Scratchwork.xyz is a website I made displaying the last 7 days of exterior temperature/humidity, compared with temperature/humidity measurements collected inside my house. The chart is created using Plotly in Python, and the webserver also hosts a simple REST API with basic authentication, letting an ESP32 microcontroller submit its collected data into an SQL database.
I first started working on this project several weeks prior to Georgia Tech shutting down campus for COVID-19 precautions. I finished a few days prior to the shutdown, which was bad timing – I had little left to do but tweak it, but far more free time without a commute. Unfortunately my timing was off for a second reason: the server that hosted the website, SQL server, and REST API used Ubuntu 18.04 which was about to be replaced by 20.04. Rather than upgrade directly now that 20.04.1 is available, I decided to re-create the project and write up the process as if creating it for the first time.Along the way, if I have something interesting but not imperative, I'll put it over in a sidenote.
I had some background in Python, Linux, and microcontrollers prior to beginning, but almost no experience with web-based technologies like REST APIs or website hosting/serving. Even the simplest tasks took hours to debug. When I got stuck, I tried to break down what I was working on into even smaller steps, so that each single step was simple enough to be solved by a single tutorial or documentation entry, even as a beginner. I will try to point out various tutorials that were helpful for different steps in this project. I also found it helpful to create several intermediate states when the next step seemed too confusing, which both solved and created various sticking points. One intermediate testing step took days to troubleshoot, and didn't even have any carryover to the final project!
The overall framework is loosely based on a description I found of the AdafruitIO service, which is itself a wonderful way to get started in remote sensing/IoT projects without messing with your own server. I chose to keep as much of the coding as I could in Python, since I was familiar with it. I even used Micropython on the ESP32! A goal of this project was to understand all the steps required to create a simple data collection and analysis platform. Although I just use it to compare outside weather (collected using a 3rd-party API) with my own indoor climate, the basic framework could be used for many other purposes.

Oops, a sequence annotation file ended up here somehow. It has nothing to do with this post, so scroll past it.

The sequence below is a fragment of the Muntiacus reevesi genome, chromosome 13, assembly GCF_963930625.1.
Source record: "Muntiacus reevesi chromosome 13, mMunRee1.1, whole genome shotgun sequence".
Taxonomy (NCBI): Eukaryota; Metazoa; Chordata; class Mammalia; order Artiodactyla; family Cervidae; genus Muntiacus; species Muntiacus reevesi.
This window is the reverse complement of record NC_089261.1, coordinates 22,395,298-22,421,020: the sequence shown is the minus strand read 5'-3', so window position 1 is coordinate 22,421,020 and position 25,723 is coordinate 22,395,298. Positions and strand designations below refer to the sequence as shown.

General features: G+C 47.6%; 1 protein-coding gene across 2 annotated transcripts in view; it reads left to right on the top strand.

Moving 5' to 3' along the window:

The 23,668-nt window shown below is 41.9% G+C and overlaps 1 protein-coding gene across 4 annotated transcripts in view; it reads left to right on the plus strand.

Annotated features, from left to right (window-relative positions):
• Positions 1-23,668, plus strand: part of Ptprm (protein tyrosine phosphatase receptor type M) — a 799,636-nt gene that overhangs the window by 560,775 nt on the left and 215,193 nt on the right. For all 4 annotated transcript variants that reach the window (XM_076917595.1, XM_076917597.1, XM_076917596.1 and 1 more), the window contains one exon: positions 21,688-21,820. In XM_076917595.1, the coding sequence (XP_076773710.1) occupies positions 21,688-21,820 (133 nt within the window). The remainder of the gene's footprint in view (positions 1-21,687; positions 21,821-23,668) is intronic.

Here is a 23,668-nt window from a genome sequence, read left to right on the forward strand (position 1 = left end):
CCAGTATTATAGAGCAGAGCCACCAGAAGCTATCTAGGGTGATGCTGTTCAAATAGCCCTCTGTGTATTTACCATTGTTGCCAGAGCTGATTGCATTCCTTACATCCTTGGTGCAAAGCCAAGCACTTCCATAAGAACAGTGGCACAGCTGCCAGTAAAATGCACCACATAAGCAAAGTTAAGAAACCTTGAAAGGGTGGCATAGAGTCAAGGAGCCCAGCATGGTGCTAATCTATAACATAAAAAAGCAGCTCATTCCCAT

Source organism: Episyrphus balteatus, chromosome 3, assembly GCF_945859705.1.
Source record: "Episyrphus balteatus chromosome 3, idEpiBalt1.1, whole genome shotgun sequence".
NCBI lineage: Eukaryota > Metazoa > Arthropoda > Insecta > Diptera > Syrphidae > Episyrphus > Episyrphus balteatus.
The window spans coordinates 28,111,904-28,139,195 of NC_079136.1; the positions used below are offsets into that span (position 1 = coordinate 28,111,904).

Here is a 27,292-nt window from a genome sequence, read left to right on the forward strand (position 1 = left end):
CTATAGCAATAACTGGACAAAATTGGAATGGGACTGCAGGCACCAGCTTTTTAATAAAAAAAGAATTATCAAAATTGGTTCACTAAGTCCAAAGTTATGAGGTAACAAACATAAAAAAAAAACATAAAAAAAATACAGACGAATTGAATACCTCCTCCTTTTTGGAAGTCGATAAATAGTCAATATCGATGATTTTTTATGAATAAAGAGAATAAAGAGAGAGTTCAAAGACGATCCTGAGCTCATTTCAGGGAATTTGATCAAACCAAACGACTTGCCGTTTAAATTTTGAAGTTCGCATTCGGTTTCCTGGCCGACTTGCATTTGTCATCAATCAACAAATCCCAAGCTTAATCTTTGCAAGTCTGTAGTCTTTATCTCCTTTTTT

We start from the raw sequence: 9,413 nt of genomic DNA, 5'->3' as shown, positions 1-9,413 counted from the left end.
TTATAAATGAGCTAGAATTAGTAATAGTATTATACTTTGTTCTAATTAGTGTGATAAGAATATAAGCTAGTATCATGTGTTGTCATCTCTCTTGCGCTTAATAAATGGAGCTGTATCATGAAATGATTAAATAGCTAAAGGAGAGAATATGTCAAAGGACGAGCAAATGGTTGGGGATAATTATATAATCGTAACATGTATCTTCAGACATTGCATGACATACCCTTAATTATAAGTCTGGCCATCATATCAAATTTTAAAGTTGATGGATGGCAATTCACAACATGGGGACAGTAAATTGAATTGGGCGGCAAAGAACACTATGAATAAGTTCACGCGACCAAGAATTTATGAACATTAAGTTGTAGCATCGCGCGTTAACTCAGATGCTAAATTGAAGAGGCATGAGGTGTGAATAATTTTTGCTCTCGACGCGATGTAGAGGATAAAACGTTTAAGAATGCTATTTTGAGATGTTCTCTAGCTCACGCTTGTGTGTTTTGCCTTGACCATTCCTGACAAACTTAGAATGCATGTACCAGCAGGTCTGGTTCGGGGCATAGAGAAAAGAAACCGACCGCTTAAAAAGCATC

I’m going to include intermedite steps that aren’t strictly necessary, which will allow you to follow the thought process in small steps as we build up a useful service. I will try to be explicit in all my reasonings without going into boring detail (especially if the details are provided in tutorials I link), but it might be hard to follow along if you’ve never used Linux or Python at all. Luckily, they’re both free to use and learn: I highly recommend installing Linux on a personal computer alongside your main operating system, so you can get used to the way it’s organized. Use Ubuntu if you’re a beginner (I prefer the Mate desktop environment version). The server will use Ubuntu, but it won’t have a desktop environment: everything will be done in the command line. But remoting into it from a Linux desktop of your own is a breeze.
I’ll make a Github repository of example files used on the server for the various services we are going to set up. If you try to follow along and get super-stuck, please reach out. I definitely don’t know everything but this project helped hone my troubleshooting abilities immensely! ;-)
Ok… ready to get started?